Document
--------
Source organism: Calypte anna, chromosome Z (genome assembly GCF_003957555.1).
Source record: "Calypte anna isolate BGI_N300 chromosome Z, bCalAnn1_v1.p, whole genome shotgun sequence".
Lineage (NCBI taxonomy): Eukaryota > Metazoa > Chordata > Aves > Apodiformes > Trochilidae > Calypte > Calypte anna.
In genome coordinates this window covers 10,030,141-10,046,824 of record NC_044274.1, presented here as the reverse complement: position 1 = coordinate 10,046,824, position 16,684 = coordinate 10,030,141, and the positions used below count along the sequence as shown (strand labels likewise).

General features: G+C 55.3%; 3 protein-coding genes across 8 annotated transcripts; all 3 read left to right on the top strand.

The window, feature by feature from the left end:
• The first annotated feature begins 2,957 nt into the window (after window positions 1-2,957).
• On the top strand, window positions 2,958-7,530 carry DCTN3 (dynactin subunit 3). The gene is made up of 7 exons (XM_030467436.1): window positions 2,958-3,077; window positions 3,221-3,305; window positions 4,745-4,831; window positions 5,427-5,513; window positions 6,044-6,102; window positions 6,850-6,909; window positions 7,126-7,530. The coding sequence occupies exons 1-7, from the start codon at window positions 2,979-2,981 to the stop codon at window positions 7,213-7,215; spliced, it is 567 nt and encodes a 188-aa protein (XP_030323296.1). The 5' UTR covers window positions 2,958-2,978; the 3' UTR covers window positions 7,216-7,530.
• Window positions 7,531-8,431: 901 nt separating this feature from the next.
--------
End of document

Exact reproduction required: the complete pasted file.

Source organism: Calypte anna, chromosome Z (genome assembly GCF_003957555.1).
Source record: "Calypte anna isolate BGI_N300 chromosome Z, bCalAnn1_v1.p, whole genome shotgun sequence".
Lineage (NCBI taxonomy): Eukaryota > Metazoa > Chordata > Aves > Apodiformes > Trochilidae > Calypte > Calypte anna.
In genome coordinates this window covers 10,030,141-10,046,824 of record NC_044274.1, presented here as the reverse complement: position 1 = coordinate 10,046,824, position 16,684 = coordinate 10,030,141, and the positions used below count along the sequence as shown (strand labels likewise).

General features: G+C 55.3%; 3 protein-coding genes across 8 annotated transcripts; all 3 read left to right on the top strand.

The window, feature by feature from the left end:
• The first annotated feature begins 2,957 nt into the window (after window positions 1-2,957).
• On the top strand, window positions 2,958-7,530 carry DCTN3 (dynactin subunit 3). The gene is made up of 7 exons (XM_030467436.1): window positions 2,958-3,077; window positions 3,221-3,305; window positions 4,745-4,831; window positions 5,427-5,513; window positions 6,044-6,102; window positions 6,850-6,909; window positions 7,126-7,530. The coding sequence occupies exons 1-7, from the start codon at window positions 2,979-2,981 to the stop codon at window positions 7,213-7,215; spliced, it is 567 nt and encodes a 188-aa protein (XP_030323296.1). The 5' UTR covers window positions 2,958-2,978; the 3' UTR covers window positions 7,216-7,530.
• Window positions 7,531-8,431: 901 nt separating this feature from the next.